Brittney Spencer is a Chicks-Loving Baltimore Girl Who Wants To "Make Country Music For Everybody"

Spencer's debut album "My Stupid Life" is out now. She said: "It's my greatest attempt to actually introduce myself as a person, as an artist, and I think it's probably the best thing that I've made so far in my life."

As six inches of snow fell on her adopted hometown of Nashville, Tennessee, Brittney Spencer bundled up against the cold went for a midnight walk some 900 miles away through Times Square in New York City. It was the early hours of Tuesday, January 16, and Spencer had about two hours until she had to start getting ready for her Good Morning America appearance. Because of the winter storm, her band had barely made it out of Nashville, and they'd just finished rehearsal when she set out on her own to find an open drugstore.

"It was snowing," she said, explaining that she grew up less than 200 miles away in Baltimore, Maryland. Spencer frequently came to The Big Apple for auditions when she was younger, so it felt like coming home. "I was just trying to find Walgreens, and I had a moment. I was like, 'This is crazy. I used to come here all the time hoping that someone would listen to me sing. Now I'm here just trying to find tape, and I have somewhere to sing today.’ It was a whole thing."

Spencer has more than somewhere to sing – she has a new album. The Elektra artist released her debut album, "My Stupid Life," on Friday. Daniel Tashian produced the project, and Spencer had a hand in writing each of the 13 songs in the collection.

"It's my greatest attempt to actually introduce myself as a person, as an artist, and I think it's probably the best thing that I've made so far in my life," Spencer said. "That makes me happy because it means I made something I'm actually really proud of and something that I've felt showed a lot of different sides of myself."

Each song sounds different by design. Spencer wanted to take listeners on a sonic and story-telling journey. She's excited and nervous for people to hear "My Stupid Life," and she hopes listeners can find themselves in her stories.

In the hours following her appearance on "Good Morning America," Spencer returned to her hotel room and called her dad to make sure she sounded alright during the broadcast. She delivered an energetic version of her bop, "I Got Time," and her dad reassured her it "was really cool." Then she took a nap after only sleeping 45 minutes the night before. Regardless of her television appearance schedule, the 35-year-old doesn't typically have much time to rest. She describes herself as an introvert who has found herself on stage with artists ranging from Willie Nelson and Reba McEntire to Bruce Springsteen and Megan Thee Stallion. Next month, she'll play Nashville's famed Ryman Auditorium with Grace Potter.

Her vast performance experience means Spencer was able to test her songs on a wide variety of stages and audiences. She took what she learned and applied it to stacking her album's tracklist with the most universal titles from her catalog. Spencer writes something every day, so she had plenty of songs from which to choose.

She wanted lyrics that shined a spotlight on where she's from because it deepens her connection to the music – and fans' connection to her. "First Car Feeling," which she wrote with Kat Higgins and Jessica Cayne, is one of her favorites.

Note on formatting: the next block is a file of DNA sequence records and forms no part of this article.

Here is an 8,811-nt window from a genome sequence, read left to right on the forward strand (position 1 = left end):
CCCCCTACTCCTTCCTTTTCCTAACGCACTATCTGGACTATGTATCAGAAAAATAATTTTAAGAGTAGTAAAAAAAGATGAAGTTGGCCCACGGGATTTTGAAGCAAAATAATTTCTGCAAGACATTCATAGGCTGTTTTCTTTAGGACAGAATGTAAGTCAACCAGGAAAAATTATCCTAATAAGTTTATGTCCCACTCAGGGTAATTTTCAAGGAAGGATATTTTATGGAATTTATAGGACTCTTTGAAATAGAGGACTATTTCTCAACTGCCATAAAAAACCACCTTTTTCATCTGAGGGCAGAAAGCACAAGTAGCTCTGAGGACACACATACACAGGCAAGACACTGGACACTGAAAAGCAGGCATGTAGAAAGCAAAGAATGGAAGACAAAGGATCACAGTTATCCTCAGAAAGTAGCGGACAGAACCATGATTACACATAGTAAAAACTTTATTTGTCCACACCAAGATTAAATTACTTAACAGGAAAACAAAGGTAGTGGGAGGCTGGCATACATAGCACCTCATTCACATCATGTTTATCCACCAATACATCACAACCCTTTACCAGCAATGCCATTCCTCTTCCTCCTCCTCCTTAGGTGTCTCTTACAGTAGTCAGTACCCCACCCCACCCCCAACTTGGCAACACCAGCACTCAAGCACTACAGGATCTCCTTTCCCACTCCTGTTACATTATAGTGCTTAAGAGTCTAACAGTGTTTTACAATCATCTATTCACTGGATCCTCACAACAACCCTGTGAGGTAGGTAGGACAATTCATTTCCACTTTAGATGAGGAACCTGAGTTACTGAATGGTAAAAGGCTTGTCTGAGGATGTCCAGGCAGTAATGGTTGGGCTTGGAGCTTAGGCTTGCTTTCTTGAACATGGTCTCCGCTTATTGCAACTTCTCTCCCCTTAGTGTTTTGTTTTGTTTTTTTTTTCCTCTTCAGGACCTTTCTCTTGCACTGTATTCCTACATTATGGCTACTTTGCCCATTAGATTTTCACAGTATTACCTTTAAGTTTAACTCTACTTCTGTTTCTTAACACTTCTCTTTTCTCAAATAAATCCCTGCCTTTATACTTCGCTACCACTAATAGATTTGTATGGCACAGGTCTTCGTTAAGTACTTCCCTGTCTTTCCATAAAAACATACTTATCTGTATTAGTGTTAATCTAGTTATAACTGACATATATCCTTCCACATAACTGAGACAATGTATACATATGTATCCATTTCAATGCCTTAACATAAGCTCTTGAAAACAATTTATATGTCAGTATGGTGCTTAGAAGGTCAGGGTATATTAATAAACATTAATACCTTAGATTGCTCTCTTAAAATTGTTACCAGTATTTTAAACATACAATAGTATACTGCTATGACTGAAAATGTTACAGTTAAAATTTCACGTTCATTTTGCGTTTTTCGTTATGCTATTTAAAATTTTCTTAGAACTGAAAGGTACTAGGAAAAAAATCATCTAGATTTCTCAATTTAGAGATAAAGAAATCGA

"It's a little bit of a story about a car I used to drive when I was 16," she explains. But the album's title track, she says, feels "like a musical rice bowl."

"'My Stupid Life' is just a bunch of random facts about me and life," she says. "I put it all together, and it feels real to me, and that's the kind of a metric that I used while taking songs for this album. Even if I get hung up on wondering if these songs are actually good, I can still look in the mirror and say, 'No, these songs are real to me.' And that's been really cool."

Spencer describes herself as a girl from Baltimore City who fell in love with The Chicks as a teenager. Another transformative moment came when Shania Twain recorded two versions of her "Up!" album – country and pop. Baltimore, she explained, is the home of Hairspray, Tony Braxton and Billie Holiday. But, country radio is consistently the most listened to format in Maryland.

"What if my country heroes thought their experience or their story wasn't important enough to put on wax?" she asked. "Where would I be?"

She's not faking her country kinship. Spencer is striving to find a way to translate her eclectic influences into her music and communicate her stories through her songs. She said her producer, Daniel Tashian, has been a huge help as have many of her co-writers. People have given her the freedom to be herself. And while she's thankful, she's also introspective about her purpose. Because, she said, she isn’t driven by success and just loving to sing isn't enough.

"It's so hard for me to take up space, honestly," she said. "If I want to sing, I can do that in the shower. Singing, just for the sake of singing, because it makes me feel good, that's not really enough of a reason for me to devote my life to something. There's so much music out here. It's a very oversaturated market. I wanted to see some of the stories and experiences that I've had in my life represented in country music."

Sometimes, Spencer worries that her songs are too different, but she said that makes being creative more rewarding.

"I'm an artist that loves to go on the road," she explained. "I like performing. I like getting better as a performer. I like watching the road part of my career grow. It feels like it grows a part of me inside as well. And I feel like being able to be on all those different stages has definitely groomed me as an artist. It reaffirms what I really want to do in music and in country music. I want to make country music for everybody."

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